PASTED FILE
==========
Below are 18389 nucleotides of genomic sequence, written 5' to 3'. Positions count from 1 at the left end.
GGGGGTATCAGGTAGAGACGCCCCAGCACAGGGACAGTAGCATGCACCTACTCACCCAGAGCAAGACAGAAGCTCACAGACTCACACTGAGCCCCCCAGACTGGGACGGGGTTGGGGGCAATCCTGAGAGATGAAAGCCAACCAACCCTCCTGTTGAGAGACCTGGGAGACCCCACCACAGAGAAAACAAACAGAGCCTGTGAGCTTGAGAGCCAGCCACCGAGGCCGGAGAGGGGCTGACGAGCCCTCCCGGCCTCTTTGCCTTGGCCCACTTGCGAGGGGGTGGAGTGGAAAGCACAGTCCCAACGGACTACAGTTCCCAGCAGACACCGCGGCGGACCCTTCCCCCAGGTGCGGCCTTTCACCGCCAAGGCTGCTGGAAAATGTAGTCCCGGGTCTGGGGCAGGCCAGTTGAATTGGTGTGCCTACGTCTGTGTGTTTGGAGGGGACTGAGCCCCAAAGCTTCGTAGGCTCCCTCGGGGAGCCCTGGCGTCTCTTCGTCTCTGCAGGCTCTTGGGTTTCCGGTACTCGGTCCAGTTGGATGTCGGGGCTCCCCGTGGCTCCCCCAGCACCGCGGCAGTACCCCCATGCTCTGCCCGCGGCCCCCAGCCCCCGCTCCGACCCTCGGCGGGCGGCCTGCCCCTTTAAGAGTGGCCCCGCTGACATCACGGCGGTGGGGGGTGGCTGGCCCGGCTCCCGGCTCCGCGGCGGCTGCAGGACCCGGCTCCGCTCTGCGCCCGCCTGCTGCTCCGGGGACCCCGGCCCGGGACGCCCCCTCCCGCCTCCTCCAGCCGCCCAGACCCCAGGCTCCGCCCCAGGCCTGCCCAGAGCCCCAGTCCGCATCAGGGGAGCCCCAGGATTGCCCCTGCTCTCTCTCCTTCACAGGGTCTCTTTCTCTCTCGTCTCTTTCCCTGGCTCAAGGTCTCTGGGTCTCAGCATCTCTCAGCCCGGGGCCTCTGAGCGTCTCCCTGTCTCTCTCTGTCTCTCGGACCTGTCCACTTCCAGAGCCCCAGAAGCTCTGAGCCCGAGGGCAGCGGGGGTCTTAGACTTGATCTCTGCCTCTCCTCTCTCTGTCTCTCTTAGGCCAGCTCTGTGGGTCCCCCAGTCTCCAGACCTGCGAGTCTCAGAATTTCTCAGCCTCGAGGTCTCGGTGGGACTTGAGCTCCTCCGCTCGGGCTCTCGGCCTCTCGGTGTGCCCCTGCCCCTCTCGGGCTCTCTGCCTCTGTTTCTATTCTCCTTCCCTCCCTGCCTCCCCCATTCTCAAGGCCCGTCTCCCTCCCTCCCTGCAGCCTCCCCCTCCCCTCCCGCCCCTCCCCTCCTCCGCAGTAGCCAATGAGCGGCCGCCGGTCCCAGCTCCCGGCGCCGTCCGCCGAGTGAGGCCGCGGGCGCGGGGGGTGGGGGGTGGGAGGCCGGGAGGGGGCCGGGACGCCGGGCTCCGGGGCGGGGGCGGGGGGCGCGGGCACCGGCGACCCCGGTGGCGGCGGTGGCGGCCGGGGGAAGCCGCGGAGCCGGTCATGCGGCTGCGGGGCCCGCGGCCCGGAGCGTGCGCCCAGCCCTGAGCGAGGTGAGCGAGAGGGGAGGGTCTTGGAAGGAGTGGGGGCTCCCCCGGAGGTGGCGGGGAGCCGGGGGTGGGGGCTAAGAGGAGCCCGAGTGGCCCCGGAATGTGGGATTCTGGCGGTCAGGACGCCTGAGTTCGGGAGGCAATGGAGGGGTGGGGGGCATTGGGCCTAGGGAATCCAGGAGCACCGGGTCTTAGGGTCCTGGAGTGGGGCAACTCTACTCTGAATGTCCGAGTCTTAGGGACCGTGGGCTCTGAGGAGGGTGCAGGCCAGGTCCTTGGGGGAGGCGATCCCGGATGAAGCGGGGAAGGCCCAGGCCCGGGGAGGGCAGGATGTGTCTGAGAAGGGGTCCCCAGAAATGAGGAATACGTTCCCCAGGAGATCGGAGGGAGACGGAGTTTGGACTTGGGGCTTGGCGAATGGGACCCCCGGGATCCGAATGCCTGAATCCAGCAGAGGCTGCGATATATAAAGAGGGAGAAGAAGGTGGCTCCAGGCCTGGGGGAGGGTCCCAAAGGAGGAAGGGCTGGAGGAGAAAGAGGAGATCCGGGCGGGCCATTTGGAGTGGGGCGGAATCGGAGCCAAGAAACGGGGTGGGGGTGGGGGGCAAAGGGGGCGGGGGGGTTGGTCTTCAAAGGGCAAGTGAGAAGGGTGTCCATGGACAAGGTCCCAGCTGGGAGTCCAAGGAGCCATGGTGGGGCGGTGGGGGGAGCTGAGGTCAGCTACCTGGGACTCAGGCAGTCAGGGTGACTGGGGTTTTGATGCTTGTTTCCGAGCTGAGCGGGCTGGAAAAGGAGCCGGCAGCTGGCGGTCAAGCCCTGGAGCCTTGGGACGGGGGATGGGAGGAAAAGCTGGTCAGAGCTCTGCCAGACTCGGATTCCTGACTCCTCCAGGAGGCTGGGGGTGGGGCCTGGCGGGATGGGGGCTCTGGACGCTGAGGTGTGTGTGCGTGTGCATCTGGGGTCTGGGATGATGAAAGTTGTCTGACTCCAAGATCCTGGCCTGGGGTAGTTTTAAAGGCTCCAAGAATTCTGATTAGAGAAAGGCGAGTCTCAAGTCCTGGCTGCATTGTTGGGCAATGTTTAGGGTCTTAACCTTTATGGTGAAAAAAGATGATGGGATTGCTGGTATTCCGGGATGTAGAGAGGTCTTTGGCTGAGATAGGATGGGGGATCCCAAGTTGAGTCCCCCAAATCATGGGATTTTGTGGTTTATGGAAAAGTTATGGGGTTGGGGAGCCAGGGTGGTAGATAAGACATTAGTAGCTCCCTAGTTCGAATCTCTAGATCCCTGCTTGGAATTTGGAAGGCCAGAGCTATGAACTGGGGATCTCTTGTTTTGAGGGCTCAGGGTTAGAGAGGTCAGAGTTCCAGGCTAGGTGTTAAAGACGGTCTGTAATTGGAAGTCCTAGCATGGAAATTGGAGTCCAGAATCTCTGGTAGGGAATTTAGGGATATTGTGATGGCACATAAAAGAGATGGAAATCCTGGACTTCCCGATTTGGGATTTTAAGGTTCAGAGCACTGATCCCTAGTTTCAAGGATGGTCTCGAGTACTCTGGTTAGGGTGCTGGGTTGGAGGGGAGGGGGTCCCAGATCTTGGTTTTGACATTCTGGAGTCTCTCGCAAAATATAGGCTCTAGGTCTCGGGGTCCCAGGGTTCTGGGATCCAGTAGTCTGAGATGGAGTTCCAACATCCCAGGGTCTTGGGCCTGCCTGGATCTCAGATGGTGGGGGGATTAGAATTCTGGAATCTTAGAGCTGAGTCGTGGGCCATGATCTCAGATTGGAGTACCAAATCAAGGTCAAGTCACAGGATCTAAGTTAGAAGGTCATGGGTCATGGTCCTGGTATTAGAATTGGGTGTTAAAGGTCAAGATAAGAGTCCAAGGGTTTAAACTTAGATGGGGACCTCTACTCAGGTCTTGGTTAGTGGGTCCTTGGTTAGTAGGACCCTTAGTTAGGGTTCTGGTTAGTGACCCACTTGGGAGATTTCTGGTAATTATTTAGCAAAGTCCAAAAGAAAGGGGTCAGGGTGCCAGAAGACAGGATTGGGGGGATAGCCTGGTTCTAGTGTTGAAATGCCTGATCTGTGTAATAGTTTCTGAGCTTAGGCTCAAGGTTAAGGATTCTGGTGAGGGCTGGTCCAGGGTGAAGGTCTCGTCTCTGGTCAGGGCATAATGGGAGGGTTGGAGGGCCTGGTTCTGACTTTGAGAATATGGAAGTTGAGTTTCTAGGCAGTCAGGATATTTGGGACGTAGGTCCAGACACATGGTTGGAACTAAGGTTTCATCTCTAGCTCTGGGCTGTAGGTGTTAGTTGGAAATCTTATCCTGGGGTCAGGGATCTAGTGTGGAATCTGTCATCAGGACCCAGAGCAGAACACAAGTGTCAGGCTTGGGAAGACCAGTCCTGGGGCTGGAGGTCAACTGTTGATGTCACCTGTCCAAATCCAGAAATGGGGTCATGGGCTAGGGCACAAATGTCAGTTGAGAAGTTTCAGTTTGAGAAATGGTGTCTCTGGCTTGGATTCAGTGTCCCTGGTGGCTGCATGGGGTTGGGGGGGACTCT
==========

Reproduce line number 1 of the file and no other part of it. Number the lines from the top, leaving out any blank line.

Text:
Below are 18389 nucleotides of genomic sequence, written 5' to 3'. Positions count from 1 at the left end.